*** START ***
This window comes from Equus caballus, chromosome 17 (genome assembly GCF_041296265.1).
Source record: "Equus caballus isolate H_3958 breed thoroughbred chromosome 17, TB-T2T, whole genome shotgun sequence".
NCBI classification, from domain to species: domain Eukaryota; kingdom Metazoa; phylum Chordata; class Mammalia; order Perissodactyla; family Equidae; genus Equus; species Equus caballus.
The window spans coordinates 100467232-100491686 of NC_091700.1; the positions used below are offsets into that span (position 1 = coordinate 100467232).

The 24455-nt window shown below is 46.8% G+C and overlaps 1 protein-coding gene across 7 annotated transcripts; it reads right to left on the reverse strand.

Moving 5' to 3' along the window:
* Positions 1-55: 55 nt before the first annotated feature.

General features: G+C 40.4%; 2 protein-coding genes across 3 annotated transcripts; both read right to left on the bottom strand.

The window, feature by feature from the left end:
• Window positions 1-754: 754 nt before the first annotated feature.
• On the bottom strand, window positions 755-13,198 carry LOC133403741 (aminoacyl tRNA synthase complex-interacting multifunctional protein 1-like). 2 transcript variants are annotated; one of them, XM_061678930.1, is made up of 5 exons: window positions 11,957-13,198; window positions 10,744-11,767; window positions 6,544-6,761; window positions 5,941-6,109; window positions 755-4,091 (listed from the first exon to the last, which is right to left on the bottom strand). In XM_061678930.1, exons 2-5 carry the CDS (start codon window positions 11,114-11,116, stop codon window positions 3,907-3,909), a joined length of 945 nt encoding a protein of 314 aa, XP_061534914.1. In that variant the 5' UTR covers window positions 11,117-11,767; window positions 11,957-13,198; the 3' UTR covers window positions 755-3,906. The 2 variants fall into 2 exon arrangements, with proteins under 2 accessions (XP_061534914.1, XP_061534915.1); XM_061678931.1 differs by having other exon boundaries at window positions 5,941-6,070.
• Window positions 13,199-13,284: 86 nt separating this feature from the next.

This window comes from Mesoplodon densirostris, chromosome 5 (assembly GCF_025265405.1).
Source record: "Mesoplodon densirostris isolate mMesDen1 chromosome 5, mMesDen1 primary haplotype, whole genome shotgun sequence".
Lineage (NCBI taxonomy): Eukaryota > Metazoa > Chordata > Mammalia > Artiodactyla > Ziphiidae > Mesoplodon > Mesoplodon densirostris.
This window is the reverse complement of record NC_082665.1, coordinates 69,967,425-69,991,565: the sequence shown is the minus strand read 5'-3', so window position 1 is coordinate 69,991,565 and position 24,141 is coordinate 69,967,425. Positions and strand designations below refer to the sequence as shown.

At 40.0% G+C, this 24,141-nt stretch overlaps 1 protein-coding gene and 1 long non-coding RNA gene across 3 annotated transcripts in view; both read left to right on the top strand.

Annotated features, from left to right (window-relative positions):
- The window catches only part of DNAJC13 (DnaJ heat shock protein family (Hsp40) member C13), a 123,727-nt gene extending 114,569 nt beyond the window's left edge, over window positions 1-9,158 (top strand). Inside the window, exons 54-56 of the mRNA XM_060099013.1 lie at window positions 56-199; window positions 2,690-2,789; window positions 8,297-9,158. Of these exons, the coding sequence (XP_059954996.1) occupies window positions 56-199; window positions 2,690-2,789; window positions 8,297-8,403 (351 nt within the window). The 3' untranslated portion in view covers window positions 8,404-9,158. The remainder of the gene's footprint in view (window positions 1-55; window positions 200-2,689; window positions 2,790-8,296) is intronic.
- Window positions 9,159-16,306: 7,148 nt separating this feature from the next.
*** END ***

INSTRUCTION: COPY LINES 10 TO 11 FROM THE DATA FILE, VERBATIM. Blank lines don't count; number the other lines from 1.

• Window positions 1-754: 754 nt before the first annotated feature.
• On the bottom strand, window positions 755-13,198 carry LOC133403741 (aminoacyl tRNA synthase complex-interacting multifunctional protein 1-like). 2 transcript variants are annotated; one of them, XM_061678930.1, is made up of 5 exons: window positions 11,957-13,198; window positions 10,744-11,767; window positions 6,544-6,761; window positions 5,941-6,109; window positions 755-4,091 (listed from the first exon to the last, which is right to left on the bottom strand). In XM_061678930.1, exons 2-5 carry the CDS (start codon window positions 11,114-11,116, stop codon window positions 3,907-3,909), a joined length of 945 nt encoding a protein of 314 aa, XP_061534914.1. In that variant the 5' UTR covers window positions 11,117-11,767; window positions 11,957-13,198; the 3' UTR covers window positions 755-3,906. The 2 variants fall into 2 exon arrangements, with proteins under 2 accessions (XP_061534914.1, XP_061534915.1); XM_061678931.1 differs by having other exon boundaries at window positions 5,941-6,070.